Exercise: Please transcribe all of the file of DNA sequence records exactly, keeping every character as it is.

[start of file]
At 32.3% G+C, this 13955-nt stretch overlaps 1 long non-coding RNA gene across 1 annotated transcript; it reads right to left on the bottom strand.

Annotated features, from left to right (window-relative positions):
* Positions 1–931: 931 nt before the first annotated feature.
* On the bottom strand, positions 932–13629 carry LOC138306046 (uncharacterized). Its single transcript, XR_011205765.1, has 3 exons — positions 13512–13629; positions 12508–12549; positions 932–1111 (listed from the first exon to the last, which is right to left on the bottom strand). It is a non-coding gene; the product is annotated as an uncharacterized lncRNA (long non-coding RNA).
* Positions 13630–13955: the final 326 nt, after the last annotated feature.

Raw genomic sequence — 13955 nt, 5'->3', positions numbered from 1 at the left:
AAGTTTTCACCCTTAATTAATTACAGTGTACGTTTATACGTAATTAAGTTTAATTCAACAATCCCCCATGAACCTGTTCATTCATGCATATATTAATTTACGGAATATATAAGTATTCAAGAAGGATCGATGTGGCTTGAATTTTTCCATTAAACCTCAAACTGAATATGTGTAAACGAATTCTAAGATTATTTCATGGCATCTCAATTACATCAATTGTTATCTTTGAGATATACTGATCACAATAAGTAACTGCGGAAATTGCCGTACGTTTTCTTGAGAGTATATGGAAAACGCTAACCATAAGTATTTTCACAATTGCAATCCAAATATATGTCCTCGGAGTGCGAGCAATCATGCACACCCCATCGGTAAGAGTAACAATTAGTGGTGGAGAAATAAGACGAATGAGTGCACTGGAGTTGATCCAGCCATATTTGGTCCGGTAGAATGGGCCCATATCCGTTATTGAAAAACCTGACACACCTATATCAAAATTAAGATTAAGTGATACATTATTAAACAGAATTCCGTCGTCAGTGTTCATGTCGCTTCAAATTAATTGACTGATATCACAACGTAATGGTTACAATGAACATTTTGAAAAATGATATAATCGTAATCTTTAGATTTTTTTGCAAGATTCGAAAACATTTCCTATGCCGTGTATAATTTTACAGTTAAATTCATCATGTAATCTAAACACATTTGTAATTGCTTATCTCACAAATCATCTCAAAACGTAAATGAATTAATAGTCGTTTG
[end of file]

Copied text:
At 32.3% G+C, this 13955-nt stretch overlaps 1 long non-coding RNA gene across 1 annotated transcript; it reads right to left on the bottom strand.

Annotated features, from left to right (window-relative positions):
* Positions 1–931: 931 nt before the first annotated feature.
* On the bottom strand, positions 932–13629 carry LOC138306046 (uncharacterized). Its single transcript, XR_011205765.1, has 3 exons — positions 13512–13629; positions 12508–12549; positions 932–1111 (listed from the first exon to the last, which is right to left on the bottom strand). It is a non-coding gene; the product is annotated as an uncharacterized lncRNA (long non-coding RNA).
* Positions 13630–13955: the final 326 nt, after the last annotated feature.

Raw genomic sequence — 13955 nt, 5'->3', positions numbered from 1 at the left:
AAGTTTTCACCCTTAATTAATTACAGTGTACGTTTATACGTAATTAAGTTTAATTCAACAATCCCCCATGAACCTGTTCATTCATGCATATATTAATTTACGGAATATATAAGTATTCAAGAAGGATCGATGTGGCTTGAATTTTTCCATTAAACCTCAAACTGAATATGTGTAAACGAATTCTAAGATTATTTCATGGCATCTCAATTACATCAATTGTTATCTTTGAGATATACTGATCACAATAAGTAACTGCGGAAATTGCCGTACGTTTTCTTGAGAGTATATGGAAAACGCTAACCATAAGTATTTTCACAATTGCAATCCAAATATATGTCCTCGGAGTGCGAGCAATCATGCACACCCCATCGGTAAGAGTAACAATTAGTGGTGGAGAAATAAGACGAATGAGTGCACTGGAGTTGATCCAGCCATATTTGGTCCGGTAGAATGGGCCCATATCCGTTATTGAAAAACCTGACACACCTATATCAAAATTAAGATTAAGTGATACATTATTAAACAGAATTCCGTCGTCAGTGTTCATGTCGCTTCAAATTAATTGACTGATATCACAACGTAATGGTTACAATGAACATTTTGAAAAATGATATAATCGTAATCTTTAGATTTTTTTGCAAGATTCGAAAACATTTCCTATGCCGTGTATAATTTTACAGTTAAATTCATCATGTAATCTAAACACATTTGTAATTGCTTATCTCACAAATCATCTCAAAACGTAAATGAATTAATAGTCGTTTG